Gender equality and health experiences workplace patterns in Northern Sweden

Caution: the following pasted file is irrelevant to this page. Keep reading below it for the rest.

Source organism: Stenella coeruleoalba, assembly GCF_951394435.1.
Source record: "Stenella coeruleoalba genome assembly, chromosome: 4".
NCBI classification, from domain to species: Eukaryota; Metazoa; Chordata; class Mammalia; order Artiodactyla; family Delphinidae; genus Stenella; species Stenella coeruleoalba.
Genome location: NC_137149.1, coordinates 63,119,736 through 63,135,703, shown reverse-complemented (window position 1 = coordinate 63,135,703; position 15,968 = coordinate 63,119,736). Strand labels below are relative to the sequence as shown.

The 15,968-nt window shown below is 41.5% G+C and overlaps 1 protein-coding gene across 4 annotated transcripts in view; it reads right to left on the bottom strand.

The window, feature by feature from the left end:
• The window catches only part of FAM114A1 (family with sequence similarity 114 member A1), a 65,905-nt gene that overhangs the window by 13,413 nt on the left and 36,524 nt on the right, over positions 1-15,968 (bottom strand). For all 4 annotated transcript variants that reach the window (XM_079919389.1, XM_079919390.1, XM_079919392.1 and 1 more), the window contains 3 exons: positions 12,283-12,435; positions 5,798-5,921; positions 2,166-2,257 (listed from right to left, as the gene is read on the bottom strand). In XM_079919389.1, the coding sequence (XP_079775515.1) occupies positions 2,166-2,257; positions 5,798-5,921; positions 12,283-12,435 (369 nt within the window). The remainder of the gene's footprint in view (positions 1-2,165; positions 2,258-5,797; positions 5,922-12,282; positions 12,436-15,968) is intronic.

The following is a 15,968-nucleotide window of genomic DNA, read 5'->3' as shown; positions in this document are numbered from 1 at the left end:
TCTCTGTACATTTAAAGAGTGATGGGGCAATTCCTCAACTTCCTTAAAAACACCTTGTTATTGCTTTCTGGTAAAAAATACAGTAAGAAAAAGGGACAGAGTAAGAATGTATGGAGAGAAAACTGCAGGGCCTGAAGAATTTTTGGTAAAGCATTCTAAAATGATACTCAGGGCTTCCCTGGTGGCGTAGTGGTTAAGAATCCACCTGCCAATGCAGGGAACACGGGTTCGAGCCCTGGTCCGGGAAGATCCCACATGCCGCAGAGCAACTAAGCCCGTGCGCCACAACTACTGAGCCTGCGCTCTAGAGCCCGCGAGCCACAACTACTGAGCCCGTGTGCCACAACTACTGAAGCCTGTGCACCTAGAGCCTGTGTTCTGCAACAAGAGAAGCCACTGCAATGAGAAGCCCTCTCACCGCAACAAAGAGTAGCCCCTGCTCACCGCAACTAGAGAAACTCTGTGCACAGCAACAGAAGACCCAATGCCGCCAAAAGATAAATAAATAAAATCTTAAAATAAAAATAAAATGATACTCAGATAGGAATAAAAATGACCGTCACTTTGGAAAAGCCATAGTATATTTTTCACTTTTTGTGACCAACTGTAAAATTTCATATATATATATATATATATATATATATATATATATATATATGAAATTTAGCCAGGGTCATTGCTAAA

Abstract: Gendered practices of working life create gender inequalities through horizontal and vertical gender segregation in work, which may lead to gender inequalities in health experiences. The workplace is an important part of the social circumstances under which health opportunities and constraints are shaped. The workplace has also been identified as an important arena for gender constructions. Still, there is a lack of research about the relations between workplace gender equality and health experiences. The aim of this thesis was to explore gender equality and health experiences in a workplace setting.Qualitative and quantitative methods were used. In the qualitative studies all caregiving staff at two establishments providing care for elderly was invited to participate in focus groups (Papers I & II). A moderator led 14 focusgroup discussions. Qualitative content analysis was used to analyse the transcribed discussions. For the quantitative studies questionnaire data from the Northern Swedish Cohort (n=836) were analysed and supplemented with register data about the participants’ workplaces. The register data were used to stratify the workplaces according to gender composition (paper IV) and to create gender equality indicators of the number of women and men at the workplace, education, salary and parental leave (Paper III). Cluster analysis was used to identify patterns of gender equality at the workplaces. Logistic regression analysis, adjusting for individual socio-demographics and previous psychological distress, were used to analyse psychological distress in relation to both clusters and gender compositions.This thesis identifies various workplace patterns of gender equality and how they are related to health experiences. The results from the focus group study showed that workplace stressors had a structural character, often originating from societal processes outside the own organization, whereas health resources had a relational character and were constructed within the organization (paper I). Gender equality was seen as a structural issue not connected to the individual health experiences and gender inequalities were justified through focusing on personalities and interests in work division (paper II). The cluster analysis resulted in six distinctive clusters with different workplace patterns of gender equality (paper III). The most gender-equal cluster was characterized by gender equality in salary and parental leave and was associated with the lowest prevalence of psychological distress, with no significant differences between women and men. The clusters were associated with psychological distress among women only. The highest odds for psychological distress among women were found in a traditional unequal cluster. Analyses of the gender composition at the workplace showed that the highest prevalence of psychological distress was found at workplaces with a mixed gender composition (paper IV). The psychosocial work environment was rather similar independent of the workplace gender composition.The factors most strongly associated with psychological distress were high demands and low control at workplaces with more men, being looked down upon at workplaces with a mixed gender composition, and social support at workplaces with more women.Gender perspectives highlight the importance of gender relations in research on work-related health. Gender inequalities at workplaces can be part of the explanation to women’s worse self-rated health. A multidimensional view of gender equality is necessary to understand health consequences of specific workplace situations. Workplaces are important arenas for health promotion activities and gender equality aspects needs to be taken into account to reach both women and men. Adequate health promotion needs to shift focus from individual health strategies to structural solutions that can challenge the root of the problem.
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